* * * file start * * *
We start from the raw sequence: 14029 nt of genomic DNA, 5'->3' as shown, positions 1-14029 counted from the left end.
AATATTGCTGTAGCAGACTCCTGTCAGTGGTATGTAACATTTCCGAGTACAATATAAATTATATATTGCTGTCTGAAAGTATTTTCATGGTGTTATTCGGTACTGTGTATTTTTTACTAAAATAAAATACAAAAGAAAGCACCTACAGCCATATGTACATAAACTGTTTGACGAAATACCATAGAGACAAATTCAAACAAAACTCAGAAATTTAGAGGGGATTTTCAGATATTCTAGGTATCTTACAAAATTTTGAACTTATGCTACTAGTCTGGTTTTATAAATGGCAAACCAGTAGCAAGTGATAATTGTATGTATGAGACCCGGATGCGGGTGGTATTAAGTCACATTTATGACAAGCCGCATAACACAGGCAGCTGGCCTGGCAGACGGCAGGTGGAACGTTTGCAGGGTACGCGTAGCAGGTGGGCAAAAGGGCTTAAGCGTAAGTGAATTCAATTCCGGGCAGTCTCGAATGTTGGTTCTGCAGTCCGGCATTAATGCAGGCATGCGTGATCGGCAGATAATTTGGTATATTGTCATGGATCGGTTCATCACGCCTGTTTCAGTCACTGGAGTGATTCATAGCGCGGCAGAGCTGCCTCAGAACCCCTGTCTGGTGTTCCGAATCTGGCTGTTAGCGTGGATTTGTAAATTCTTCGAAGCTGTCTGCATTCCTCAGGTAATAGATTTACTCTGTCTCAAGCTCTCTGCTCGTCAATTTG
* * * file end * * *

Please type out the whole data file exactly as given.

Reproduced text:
We start from the raw sequence: 14029 nt of genomic DNA, 5'->3' as shown, positions 1-14029 counted from the left end.
AATATTGCTGTAGCAGACTCCTGTCAGTGGTATGTAACATTTCCGAGTACAATATAAATTATATATTGCTGTCTGAAAGTATTTTCATGGTGTTATTCGGTACTGTGTATTTTTTACTAAAATAAAATACAAAAGAAAGCACCTACAGCCATATGTACATAAACTGTTTGACGAAATACCATAGAGACAAATTCAAACAAAACTCAGAAATTTAGAGGGGATTTTCAGATATTCTAGGTATCTTACAAAATTTTGAACTTATGCTACTAGTCTGGTTTTATAAATGGCAAACCAGTAGCAAGTGATAATTGTATGTATGAGACCCGGATGCGGGTGGTATTAAGTCACATTTATGACAAGCCGCATAACACAGGCAGCTGGCCTGGCAGACGGCAGGTGGAACGTTTGCAGGGTACGCGTAGCAGGTGGGCAAAAGGGCTTAAGCGTAAGTGAATTCAATTCCGGGCAGTCTCGAATGTTGGTTCTGCAGTCCGGCATTAATGCAGGCATGCGTGATCGGCAGATAATTTGGTATATTGTCATGGATCGGTTCATCACGCCTGTTTCAGTCACTGGAGTGATTCATAGCGCGGCAGAGCTGCCTCAGAACCCCTGTCTGGTGTTCCGAATCTGGCTGTTAGCGTGGATTTGTAAATTCTTCGAAGCTGTCTGCATTCCTCAGGTAATAGATTTACTCTGTCTCAAGCTCTCTGCTCGTCAATTTG